Clearly, the initial search and rescue operation and the speed of our response have been excellent, but does the Secretary of State recall the correspondence that we had quite a few months ago about constituents of mine who went as volunteers into areas that had been devastated by the tsunami only to find that no aid whatsoever for reconstruction had got through months after those vast sums had been raised? Therefore, the report should not have come as a surprise to any of us. Can he suggest measures that will address that concern, which has been expressed from every corner of the House?
The hon. Gentleman raises a very important point. The issue is partly about ensuring that the right relief supplies come, and I made that point earlier. If things are sent that are not immediately needed, they may rest on one side while more important things pass on their way through. There may be bureaucratic obstacles, but the UN team and, I am sure, the co-ordinating office of the Prime Minister of Pakistan will be working very hard to ensure that they do not happen. A practical example of that here in the United Kingdom is that the Pakistan high commission has set up emergency arrangements for issuing visas for people from Britain who want to travel to Pakistan and Kashmir quickly. I applaud it for what it has done. We will keep the situation under very close review. If difficulties arise, we will do our best to have them sorted out. It is important that we learn the lessons.
My friend the Secretary of State told us that 50 per cent. of the buildings in Muzaffarabad had been destroyed, but people may understandably be reluctant to go into the buildings that are still standing. Have any requests been made to us to supply civil engineers and people like that who could pronounce on the integrity of the structures that are still standing?
We have not had any requests as far as I am aware, but I am told that one of the consequences of the construction of the buildings is that the walls tend to fall outwards when an earthquake strikes and the roofs come in. People will understandably be reluctant to go back into buildings that have been damaged even though they may appear to be standing. We will consider all such requests, but I think that they will come in time. The immediate priority is to get shelter to people who need it and who are out in the cold.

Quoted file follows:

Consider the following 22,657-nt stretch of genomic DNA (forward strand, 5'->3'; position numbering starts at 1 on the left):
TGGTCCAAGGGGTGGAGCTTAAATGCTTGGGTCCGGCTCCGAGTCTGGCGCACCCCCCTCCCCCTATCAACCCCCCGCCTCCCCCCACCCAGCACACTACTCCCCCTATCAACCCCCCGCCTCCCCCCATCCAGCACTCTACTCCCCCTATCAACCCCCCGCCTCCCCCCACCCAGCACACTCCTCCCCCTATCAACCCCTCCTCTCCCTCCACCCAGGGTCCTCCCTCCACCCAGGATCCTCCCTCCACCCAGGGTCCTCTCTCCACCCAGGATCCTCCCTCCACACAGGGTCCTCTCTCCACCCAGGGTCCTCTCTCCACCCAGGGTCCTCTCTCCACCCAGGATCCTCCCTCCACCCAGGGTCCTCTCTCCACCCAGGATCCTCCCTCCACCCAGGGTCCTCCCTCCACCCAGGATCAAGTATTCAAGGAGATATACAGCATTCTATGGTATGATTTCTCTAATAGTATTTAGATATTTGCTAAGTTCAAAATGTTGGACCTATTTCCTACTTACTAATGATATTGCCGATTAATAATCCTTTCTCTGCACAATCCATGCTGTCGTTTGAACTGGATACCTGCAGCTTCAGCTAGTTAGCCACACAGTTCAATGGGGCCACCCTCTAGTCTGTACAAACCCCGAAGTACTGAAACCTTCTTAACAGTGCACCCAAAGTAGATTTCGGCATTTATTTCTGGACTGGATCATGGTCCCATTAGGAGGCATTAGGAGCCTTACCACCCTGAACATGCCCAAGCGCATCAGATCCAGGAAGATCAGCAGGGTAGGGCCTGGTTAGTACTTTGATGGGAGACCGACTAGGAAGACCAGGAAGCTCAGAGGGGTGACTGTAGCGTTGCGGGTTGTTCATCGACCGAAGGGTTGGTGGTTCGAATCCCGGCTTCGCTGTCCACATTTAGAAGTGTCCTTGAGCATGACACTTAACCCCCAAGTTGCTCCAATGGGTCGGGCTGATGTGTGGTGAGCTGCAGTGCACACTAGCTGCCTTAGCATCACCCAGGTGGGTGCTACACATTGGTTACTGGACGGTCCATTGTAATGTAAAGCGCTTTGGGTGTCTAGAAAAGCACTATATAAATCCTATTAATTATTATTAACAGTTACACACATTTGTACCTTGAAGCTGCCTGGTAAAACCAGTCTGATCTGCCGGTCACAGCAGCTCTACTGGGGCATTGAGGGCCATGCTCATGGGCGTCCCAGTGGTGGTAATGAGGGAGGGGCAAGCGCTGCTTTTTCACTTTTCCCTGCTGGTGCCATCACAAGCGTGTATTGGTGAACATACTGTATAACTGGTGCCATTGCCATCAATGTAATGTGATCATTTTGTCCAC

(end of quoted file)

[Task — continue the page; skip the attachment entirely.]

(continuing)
Many Members on both sides of the House will have constituents who are waiting to hear accurate information about what has happened to their friends and loved ones. In the near future, many people in this country may want to offer a place for these people to come to visit and stay. Will the Secretary of State discuss with the Foreign Secretary what can be done to speed up applications for temporary visits to the UK following this tragedy?
I am very happy to undertake to talk to my right hon. Friend about this issue. It is one of the things that we will have to look at as a consequence of what has happened.
Many people, and not just those with Indian and Pakistani family backgrounds, will be grateful to my right hon. Friend for his words and the speed of his action. We know that many of the rural communities affected are extremely distant and that access to them is extremely difficult even under normal circumstances. Although it is early days, can a long-term plan be developed to make sure that the helicopters and air transport remain? With winter approaching and what we believe to be the destruction of residences, it will be a long time before people can be guaranteed to be adequately and properly secured from the effects of the winter elements.
My hon. Friend makes an important point. The main helicopter capacity, of course, comes from the Pakistan military, but the Americans have offered five Chinooks and three Black Hawks that will arrive today. The five Chinooks offer significant heavy-lift capability, and we saw in Indonesia that they will remain for as long as necessary to make sure that relief supplies are moved. At the same time, work continues to get the roads clear, but I know that access is difficult to the most remote communities. Together with the UN, we will continue to look at whether further helicopter support is required to ensure that relief supplies and other things that are needed for reconstruction can get to the most remote communities as they are accessed. However, we must recognise that some parts have not yet been reached by rescuers.
One in 10 of my constituents are from Pakistan or Kashmir, and they will have lost friends and relatives in this horror. Indeed, some of my constituents may be dead or injured. I spoke this morning to community leaders who asked me to thank the Secretary of State and the Department for what they are doing and to amplify the point that has just been made about help for rural communities. As he knows, communications in such areas is often extremely poor, and the people in them may be reached less speedily than those in more urban areas. Will he comment on that?